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Minnesota Vikings Move Closer To New Stadium

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By Joseph Gunther

LONDON, ENGLAND - SEPTEMBER 29:  Minnesota fans cheer on their team during the NFL International Series game between Pittsburgh Steelers and Minnesota Vikings at Wembley Stadium on September 29, 2013 in London, England.  (Photo by Jamie McDonald/Getty Images)

Minnesota fans cheer on their team during the NFL International Series game between Pittsburgh Steelers and Minnesota Vikings at Wembley Stadium (Credit, Jamie McDonald/Getty Images)

The Vikings and the Minnesota Sports Facilities Authority (MSFA) agreed to terms of two key documents as the plans for a new stadium are discussed.

“Finalizing these documents is a significant milestone for the stadium project,” said Vikings Owner/President Mark Wilf. “Their completion brings us that much closer to stadium groundbreaking this fall and the 2016 opening of the fans’ new home for Vikings football. More importantly, we can now put thousands of Minnesotans back to work building what will be a significant asset for the State of Minnesota.”

Arguably the most important part of the two documents for the Vikings is the Stadium Builder’s License (SBL). The money generated from the SBL will go toward the cost of the new stadium and will consist of zoned pricing levels.

The Vikings Official Website lists six benefits of an SBL for a season ticket owner:

  • Guarantee that a season ticket owner will own his/her seats for as long as he/she continues to purchase season tickets
  • Ability to hold, transfer or sell SBL as fan sees fit after first year
  • Opportunity to purchase playoff tickets with single-game prices
  • Opportunity to purchase individual game tickets before the general public, and in some cases other event tickets
  • Some SBL locations will also offer the right of first refusal to purchase tickets to other select events in the facility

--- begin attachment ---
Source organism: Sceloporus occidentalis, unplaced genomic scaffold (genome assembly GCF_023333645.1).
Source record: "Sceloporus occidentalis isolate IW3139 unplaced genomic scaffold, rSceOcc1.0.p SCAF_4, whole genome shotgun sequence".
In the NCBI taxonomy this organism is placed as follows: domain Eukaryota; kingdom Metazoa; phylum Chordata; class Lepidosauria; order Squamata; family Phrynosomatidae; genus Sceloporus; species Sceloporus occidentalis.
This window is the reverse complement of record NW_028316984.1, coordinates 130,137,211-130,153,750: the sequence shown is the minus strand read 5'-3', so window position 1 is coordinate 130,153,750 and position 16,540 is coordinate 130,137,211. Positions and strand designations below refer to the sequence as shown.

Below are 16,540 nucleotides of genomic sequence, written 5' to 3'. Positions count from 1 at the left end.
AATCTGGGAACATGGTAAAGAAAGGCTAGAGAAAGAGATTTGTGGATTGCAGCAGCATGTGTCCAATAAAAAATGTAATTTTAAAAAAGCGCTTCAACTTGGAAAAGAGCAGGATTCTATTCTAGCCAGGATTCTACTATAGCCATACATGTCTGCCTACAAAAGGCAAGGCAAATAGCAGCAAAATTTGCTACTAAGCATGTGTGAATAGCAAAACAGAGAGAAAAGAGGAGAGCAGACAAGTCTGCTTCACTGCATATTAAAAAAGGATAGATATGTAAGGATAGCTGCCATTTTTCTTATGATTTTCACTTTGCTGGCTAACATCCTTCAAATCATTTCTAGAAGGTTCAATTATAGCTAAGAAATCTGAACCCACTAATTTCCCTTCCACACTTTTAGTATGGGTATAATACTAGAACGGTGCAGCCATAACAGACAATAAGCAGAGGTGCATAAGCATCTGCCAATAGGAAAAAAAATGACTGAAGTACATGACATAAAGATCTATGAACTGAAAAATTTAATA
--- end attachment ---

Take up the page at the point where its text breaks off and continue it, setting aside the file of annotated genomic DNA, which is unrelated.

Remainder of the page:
The new Vikings stadium will become the 17th stadium (homes to 18 teams) to use an SBL program as a means of funding. The Dallas Cowboys, San Francisco 49ers and the New York teams (Jets and Giants) use SBLs as a significant portion of stadium funding.

The SBL concept has been met with strong opposition, including that of Minnesota Governor Mark Dayton.

“I strongly urge you to negotiate a final financial agreement, which requires the Vikings’ owners to provide a significant share of their financial contribution from their own resources, and not from Vikings’ fans through the sale of expensive personal seat licenses,” he wrote in a letter to MSFA chairwoman Michele Kelm-Helgen in mid-September.

Vikings spokesman Lester Bagley responded by saying that the “licenses were discussed during the legislative process, they were anticipated and authorized by the legislation.”

The Cowboys, 49ers, Jets and Giants all received between $325 million and $514 million dollars.

“I would certainly suggest that it’s not the Dallas or the New York or the San Francisco model, which has very expensive seat licenses for almost all the folks in the stadium,” Kelm-Helgen said.

She also added “there’s many different issues being negotiated.”

According to the Vikings website, the SBL program will raise up to $125 million toward the new stadium. It also says that SBL products and pricing are expected to be discussed after this season.

For more Vikings news and updates, visit Vikings Central.

Joseph Gunther is an avid fan of Minnesota sports, including football, hockey and baseball. He covered a wide variety of sports while attending Hastings College in Hastings, Neb. While at Hastings College, he was a part of the first collegiate media group to broadcast a national tournament via television, radio, internet and newspaper at the 2004 NAIA Division II Women’s Basketball Tournament. He grew up in the Twin Cities playing three years of varsity football in high school. Joseph is a freelance writer covering all things NFL. His work can be found on Examiner.com.

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